8

The trial court committed no error in accepting the well-reasoned views of the convicting court, as set forth in its opinion, and upon the basis of the record here the court was justified in dismissing the petition without a hearing.

9

Petitioner had applied also for a writ of habeas corpus ad testificandum to permit his appearance to testify, but no fact issues were presented requiring the petitioner's testimony and hence the court committed no error in denying such writ.

10

It is not entirely clear whether the petition makes any attack upon the conviction other than that based upon insanity at the time of trial. There is a similar ambiguity in the proceedings filed in the sentencing court. The decisions of the sentencing court are all limited to the determination of the insanity issue. The present petition claims that appellant's court-appointed counsel did not effectively represent him at his original trial, because such counsel prevented him from raising his insanity defense and prevented him from taking the stand to assert his insanity, and also asserts that newspaper publicity prevented the sentencing court from giving him a sanity hearing. All of the errors just referred to appear to have a direct relationship to appellant's primary contention that his trial and conviction was void because he lacked mental competency at the time of his trial. We believe that there is basis for both the sentencing court and the trial court here to consider that appellant's challenge relates only to such issue. If, however, the appellant has intended to raise any questions bearing upon the validity of his conviction beyond the insanity issue, such errors do not appear to have been adequately raised in the sentencing court or passed upon by the sentencing court, and it would appear that if appellant has any additional, meritorious basis for attacking the validity of his conviction, such basis should be first presented to the sentencing court as required by 2255, and the trial court in our present case had no jurisdiction to consider any errors that were not properly raised and considered in a 2255 proceeding in the sentencing court.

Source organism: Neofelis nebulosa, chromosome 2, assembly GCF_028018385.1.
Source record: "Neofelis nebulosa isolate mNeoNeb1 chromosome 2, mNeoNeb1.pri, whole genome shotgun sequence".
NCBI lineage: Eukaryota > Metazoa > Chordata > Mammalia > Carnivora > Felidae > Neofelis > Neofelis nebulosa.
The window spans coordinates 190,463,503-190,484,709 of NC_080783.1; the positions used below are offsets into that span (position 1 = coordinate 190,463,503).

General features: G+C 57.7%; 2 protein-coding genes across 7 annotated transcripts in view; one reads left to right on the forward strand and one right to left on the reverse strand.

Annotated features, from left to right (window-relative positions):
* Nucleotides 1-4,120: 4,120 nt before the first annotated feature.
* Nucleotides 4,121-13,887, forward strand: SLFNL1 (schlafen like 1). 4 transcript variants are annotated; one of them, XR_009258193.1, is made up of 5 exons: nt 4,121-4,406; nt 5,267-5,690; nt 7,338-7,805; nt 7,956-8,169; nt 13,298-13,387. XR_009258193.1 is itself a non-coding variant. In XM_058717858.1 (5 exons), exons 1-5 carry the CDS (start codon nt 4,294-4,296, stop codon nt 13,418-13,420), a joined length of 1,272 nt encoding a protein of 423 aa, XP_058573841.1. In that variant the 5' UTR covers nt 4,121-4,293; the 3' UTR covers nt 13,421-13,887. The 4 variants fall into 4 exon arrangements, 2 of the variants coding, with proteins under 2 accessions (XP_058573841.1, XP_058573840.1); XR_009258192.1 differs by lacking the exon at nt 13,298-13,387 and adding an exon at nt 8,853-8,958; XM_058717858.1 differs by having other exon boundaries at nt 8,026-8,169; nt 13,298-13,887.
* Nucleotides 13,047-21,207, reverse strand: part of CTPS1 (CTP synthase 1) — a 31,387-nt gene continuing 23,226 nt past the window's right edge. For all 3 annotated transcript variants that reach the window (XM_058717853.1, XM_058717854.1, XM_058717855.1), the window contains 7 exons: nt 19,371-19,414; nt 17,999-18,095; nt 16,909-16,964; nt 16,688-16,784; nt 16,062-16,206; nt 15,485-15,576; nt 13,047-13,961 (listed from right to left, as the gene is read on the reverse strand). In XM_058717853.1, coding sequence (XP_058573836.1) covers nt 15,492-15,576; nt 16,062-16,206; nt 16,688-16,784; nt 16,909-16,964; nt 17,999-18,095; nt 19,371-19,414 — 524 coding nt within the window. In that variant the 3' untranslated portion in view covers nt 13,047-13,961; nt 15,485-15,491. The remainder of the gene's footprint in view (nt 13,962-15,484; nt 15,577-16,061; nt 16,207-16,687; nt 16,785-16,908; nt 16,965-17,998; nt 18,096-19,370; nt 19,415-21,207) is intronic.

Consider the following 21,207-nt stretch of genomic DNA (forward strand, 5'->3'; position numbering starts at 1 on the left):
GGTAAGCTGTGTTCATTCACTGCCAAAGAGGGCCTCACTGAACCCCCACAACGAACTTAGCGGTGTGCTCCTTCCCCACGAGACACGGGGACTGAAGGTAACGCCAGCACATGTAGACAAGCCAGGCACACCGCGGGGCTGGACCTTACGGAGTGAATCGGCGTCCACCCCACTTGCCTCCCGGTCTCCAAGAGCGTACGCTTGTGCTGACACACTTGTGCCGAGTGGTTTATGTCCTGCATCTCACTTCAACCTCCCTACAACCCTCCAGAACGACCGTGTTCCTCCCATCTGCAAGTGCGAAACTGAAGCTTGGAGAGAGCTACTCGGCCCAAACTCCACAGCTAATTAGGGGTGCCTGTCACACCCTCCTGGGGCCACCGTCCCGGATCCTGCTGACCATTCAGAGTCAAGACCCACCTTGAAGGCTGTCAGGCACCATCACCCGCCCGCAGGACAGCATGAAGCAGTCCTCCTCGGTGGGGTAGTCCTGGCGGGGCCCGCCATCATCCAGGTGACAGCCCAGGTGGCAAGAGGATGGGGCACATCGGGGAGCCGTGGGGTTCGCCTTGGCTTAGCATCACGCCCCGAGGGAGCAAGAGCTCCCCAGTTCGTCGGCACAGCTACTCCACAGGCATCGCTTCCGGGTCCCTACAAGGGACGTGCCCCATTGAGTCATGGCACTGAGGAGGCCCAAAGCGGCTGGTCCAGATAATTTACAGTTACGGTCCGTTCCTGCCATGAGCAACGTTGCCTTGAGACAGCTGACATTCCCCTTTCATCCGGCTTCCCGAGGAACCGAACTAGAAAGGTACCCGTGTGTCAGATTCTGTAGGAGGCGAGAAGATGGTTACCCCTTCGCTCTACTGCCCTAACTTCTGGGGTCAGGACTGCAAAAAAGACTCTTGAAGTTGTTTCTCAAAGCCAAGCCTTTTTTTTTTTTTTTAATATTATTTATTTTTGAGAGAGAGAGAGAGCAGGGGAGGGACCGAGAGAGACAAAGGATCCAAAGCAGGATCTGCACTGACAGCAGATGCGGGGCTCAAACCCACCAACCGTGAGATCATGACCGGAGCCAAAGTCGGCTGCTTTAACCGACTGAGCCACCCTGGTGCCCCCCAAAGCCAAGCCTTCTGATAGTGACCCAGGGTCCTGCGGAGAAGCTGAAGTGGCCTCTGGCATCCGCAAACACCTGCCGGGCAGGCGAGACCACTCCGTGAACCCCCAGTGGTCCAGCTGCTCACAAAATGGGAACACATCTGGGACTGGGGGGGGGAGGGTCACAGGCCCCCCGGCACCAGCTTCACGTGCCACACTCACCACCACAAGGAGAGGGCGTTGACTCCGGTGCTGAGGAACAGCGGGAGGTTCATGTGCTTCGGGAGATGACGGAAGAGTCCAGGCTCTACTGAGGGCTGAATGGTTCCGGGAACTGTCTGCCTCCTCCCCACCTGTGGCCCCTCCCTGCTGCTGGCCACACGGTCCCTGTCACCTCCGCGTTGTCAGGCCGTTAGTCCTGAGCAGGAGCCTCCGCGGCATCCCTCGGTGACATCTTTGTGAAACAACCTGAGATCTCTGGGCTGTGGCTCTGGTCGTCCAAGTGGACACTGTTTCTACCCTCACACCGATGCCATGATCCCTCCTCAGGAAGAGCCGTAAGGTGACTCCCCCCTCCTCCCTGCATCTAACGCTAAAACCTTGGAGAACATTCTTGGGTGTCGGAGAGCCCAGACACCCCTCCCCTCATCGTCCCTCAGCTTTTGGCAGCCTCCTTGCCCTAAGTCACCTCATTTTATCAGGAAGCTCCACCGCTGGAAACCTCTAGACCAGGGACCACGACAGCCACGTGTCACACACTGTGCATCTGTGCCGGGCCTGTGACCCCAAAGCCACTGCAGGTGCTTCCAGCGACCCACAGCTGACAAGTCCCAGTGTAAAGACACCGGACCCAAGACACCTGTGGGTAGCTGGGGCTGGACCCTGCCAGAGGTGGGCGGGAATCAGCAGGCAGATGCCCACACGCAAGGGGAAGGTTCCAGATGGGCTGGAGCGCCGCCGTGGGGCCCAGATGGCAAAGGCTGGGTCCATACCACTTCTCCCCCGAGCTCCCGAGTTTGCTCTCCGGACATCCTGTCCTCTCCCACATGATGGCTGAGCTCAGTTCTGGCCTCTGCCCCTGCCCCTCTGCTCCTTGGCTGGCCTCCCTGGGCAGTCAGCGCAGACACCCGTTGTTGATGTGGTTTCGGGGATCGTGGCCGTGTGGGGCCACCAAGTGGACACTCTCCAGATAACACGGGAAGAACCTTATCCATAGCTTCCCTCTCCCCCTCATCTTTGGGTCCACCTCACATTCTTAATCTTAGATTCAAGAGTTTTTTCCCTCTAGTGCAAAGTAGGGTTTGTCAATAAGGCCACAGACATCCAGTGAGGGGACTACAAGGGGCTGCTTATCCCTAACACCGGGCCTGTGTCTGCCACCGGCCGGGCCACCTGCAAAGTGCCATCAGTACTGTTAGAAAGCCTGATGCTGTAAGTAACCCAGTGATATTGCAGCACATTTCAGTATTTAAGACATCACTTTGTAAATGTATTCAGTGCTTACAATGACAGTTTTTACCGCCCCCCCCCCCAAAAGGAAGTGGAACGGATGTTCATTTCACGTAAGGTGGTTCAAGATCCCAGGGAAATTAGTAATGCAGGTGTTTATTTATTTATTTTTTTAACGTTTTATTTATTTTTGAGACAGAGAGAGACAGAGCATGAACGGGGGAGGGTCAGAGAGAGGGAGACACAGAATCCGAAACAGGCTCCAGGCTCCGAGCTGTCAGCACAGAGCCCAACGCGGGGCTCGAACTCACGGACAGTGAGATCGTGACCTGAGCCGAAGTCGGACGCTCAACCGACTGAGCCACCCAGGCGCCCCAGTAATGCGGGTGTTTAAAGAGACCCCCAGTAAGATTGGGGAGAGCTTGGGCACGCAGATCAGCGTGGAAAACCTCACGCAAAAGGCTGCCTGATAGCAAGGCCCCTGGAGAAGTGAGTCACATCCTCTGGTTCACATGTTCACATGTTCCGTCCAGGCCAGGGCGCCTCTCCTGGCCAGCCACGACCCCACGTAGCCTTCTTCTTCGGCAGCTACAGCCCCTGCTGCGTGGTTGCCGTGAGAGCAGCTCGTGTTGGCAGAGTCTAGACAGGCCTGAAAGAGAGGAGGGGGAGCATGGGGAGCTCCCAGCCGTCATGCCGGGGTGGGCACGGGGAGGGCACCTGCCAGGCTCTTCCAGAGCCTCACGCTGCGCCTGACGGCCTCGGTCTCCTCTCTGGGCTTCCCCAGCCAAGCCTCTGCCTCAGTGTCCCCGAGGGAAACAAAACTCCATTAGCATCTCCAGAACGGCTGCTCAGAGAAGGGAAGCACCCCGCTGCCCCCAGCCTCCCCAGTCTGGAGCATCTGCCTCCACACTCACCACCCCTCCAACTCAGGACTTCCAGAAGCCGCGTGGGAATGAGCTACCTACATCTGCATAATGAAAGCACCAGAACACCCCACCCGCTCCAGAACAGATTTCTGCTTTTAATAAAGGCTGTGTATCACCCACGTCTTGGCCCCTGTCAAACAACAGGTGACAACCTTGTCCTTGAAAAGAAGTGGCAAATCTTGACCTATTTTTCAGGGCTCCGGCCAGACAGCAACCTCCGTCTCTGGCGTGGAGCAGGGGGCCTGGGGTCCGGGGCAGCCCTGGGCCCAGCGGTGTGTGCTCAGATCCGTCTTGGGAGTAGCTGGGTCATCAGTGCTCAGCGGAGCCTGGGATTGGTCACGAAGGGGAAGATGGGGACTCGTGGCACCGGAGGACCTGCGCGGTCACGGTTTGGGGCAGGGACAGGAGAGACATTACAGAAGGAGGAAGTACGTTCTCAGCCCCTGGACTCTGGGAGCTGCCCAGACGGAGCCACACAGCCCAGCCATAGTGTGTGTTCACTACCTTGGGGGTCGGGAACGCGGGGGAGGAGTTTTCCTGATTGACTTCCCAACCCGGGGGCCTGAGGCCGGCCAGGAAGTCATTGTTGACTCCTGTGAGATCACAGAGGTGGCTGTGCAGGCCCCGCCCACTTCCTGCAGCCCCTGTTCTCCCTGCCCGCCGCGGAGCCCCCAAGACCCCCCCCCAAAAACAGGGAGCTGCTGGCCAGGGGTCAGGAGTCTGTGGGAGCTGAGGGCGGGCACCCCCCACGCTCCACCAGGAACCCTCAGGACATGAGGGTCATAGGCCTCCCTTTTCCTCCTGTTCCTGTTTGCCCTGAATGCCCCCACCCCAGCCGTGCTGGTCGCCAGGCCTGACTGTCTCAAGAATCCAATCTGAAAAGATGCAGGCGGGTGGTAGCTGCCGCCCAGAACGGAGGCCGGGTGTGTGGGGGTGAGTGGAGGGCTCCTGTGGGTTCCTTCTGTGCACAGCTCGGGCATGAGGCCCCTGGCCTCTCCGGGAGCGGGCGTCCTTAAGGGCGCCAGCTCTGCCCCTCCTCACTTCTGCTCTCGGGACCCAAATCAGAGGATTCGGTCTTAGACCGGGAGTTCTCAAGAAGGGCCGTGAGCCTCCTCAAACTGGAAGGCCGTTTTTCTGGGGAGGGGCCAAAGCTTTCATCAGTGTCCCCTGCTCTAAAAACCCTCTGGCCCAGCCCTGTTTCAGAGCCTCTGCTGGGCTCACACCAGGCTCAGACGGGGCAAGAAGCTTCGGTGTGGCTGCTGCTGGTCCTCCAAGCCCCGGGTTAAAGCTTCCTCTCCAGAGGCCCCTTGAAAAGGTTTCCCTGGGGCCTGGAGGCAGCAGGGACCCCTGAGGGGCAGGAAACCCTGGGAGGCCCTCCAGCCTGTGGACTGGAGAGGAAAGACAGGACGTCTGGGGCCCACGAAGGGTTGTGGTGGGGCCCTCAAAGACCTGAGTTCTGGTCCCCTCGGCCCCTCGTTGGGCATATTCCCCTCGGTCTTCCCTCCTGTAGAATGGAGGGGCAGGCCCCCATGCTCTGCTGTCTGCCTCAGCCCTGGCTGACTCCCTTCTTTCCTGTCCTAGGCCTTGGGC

11

The judgment of the trial court dismissing appellant's petition for writ of habeas corpus is affirmed.